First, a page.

Theory and Practice
William L. Anderson
In fêting the latest recipients of the Nobel Memorial Prize in Economic Science, Christopher Sims and Thomas Sargent, the New York Times editorializes that somehow this is a “victory” for empiricism over theory. Although the editors don’t come right out and attack theory, they make their point clear by declaring that the latest award is a “challenge to politicians who are driven more by ideology than by serious consideration of the real-world consequences of their actions.” In other words, any worldview that might be influenced by real-live economic theory that reflects human action must be wrong because Sims and Sargent won the Nobel.
The assertion is ironic, because Sargent and Sims have shown that many government programs (including those supported by the NYT) have failed to have outcomes that the government claimed would occur because human anticipation and subsequent action got in the way. Not surprisingly, many of these failed programs have come about because of the ideology of politicians in the NYT camp, although I doubt that we ever will see an editorial on that subject, as the “Newspaper of Record” never is wrong.
The editorial voices what seems to be the popular opinion about economics, and it reflects what politicians have been saying for years. For example, Franklin D. Roosevelt insisted that economic theory was nothing more than a set of man-made rules:
But while they prate of economic laws, men and women are starving. We must lay hold of the fact that economic laws are not made by nature. They are made by human beings.
In 1976, the socialist US Senator Henry “Scoop” Jackson while running for president was told that his ideas did not pass economic muster. The solution, Jackson replied, was easy: “We’ll just create a new economics.”
And so it goes. No doubt, each person who made such comments has believed that he was uttering something profound and “practical.” Theory, after all, is rigid and doctrinaire; empiricism is pragmatic and it permits people to have flexibility in their thinking, and flexibility supposedly is a virtue, at least when one is discussing economics.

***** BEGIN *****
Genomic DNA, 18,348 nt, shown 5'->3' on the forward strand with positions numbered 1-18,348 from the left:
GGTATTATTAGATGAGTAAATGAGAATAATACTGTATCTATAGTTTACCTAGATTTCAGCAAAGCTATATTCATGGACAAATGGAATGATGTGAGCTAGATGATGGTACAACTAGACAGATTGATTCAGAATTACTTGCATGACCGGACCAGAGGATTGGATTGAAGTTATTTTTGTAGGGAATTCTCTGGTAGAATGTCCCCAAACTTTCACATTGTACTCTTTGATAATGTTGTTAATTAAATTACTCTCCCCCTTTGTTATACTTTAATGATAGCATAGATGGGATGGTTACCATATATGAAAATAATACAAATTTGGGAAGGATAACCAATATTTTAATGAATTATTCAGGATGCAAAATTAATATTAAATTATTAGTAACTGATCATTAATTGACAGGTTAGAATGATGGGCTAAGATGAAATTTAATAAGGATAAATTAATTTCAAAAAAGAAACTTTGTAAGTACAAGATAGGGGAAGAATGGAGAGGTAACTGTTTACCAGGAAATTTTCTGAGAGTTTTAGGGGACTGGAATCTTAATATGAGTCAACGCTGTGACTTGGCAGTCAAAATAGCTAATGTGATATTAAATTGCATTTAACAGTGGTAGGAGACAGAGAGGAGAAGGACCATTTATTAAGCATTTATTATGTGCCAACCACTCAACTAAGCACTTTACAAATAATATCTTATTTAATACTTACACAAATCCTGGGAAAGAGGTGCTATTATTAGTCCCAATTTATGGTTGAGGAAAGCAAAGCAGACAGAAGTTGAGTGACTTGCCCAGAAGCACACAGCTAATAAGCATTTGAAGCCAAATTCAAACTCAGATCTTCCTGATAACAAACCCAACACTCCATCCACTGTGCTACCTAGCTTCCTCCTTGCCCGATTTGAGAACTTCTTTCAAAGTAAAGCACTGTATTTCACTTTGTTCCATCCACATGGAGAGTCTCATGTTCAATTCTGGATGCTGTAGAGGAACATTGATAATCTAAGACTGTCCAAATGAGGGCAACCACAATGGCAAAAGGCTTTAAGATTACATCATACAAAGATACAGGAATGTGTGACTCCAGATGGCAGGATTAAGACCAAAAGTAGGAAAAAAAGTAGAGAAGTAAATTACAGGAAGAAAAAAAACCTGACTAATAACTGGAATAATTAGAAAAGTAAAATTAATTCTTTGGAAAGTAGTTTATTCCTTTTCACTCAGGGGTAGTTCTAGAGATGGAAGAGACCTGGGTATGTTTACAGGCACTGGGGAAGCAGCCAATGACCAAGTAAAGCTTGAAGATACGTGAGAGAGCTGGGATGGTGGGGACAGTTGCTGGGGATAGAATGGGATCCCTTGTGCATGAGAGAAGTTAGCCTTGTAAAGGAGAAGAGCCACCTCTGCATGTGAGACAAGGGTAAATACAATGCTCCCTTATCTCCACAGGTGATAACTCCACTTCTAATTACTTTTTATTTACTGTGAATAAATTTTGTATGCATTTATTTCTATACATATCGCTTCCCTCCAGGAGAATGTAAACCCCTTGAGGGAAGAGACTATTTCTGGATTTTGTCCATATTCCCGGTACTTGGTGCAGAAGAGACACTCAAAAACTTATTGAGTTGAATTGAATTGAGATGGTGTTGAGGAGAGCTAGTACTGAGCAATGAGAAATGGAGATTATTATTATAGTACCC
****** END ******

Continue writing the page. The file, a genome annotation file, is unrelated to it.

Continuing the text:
There is irony in all of this, as I never have seen the NYT endorse (or attack) any policy without including an ideological and theoretical component. Take this quote from the NYT‘s Nobel editorial:
Economics, at its best, is a set of ideas and methods for the improvement of society. It is not, as so often seems the case today, a set of ideological rules for asserting why we cannot face the challenges of stagnation, job loss and widening inequality.
While I had no idea that things like the law of scarcity, and law of opportunity cost, and marginal utility were nothing more than “ideas and methods” as opposed to being bedrock laws of human action, nonetheless one can read the ideology all over the paragraph. A bigger hint comes when the editors trot out what they seem to believe to be their trump card in attacking ideological zeal (or what they identify as ideological zeal in people other than themselves):
The impacts of policy choices can be modeled and discussed, as can the consequences of failing to act. In the current debate about reviving the economy and curbing the budget deficit, however, Republicans have started out by rejecting two important approaches: near-term public spending to spur jobs paired with tax increases to pay for the new programs and, eventually, to reduce the deficit.
It is difficult to explain how the editors can combine what would seem to be two mutually-exclusive tenets of Keynesianism (a set of “theories” that the NYT actually supports), one being the primacy of government spending to boost the economy during a recession, and the simultaneous warning against government’s raising taxes during that same recession, but there it is. When one claims to be working without theory, however, everything is possible, even those things that are not.
It is interesting to see that while the NYT denigrates economic theory, nonetheless its most famous columnist Paul Krugman regularly employs the theoretical models of Keynesianism; and while Austrians, such as Murray Rothbard, have believed that the models are full of errors both in regard to their assumptions and conclusions, nonetheless Krugman does work from a theoretical vantage point. Like the NYT editors, however, Krugman is a progressive, and progressives believe instinctively that there can be human progress only when the powers of the state are in advance.
While one might classify such a belief as religious or even cultic, nonetheless it is held by a lot of people who believe that the very intent in the use of state power is what determines its results. Thus, if government spends billions of dollars to prop up “green-energy” firms that would be going bankrupt without the subsidies, government still is “creating jobs” because that was what the framers of that particular policy claimed they were doing from the outset. Likewise, if the state declares itself the arbiter of what foods are healthy (and which are not), then if government declares that a certain food is appropriate to eat, by definition it is healthy food.
Although what I have written might seem to be ridiculous, nonetheless it still is the product of a theoretical construct. The progressive view of the state is that it will employ “experts” who can determine what is in the “public interest” and what is not, and that their very “expertise” is “proof” that their theory of the state and progress is legitimate. (If this seems to be an example of the informal fallacy of begging the question, that is because it is.)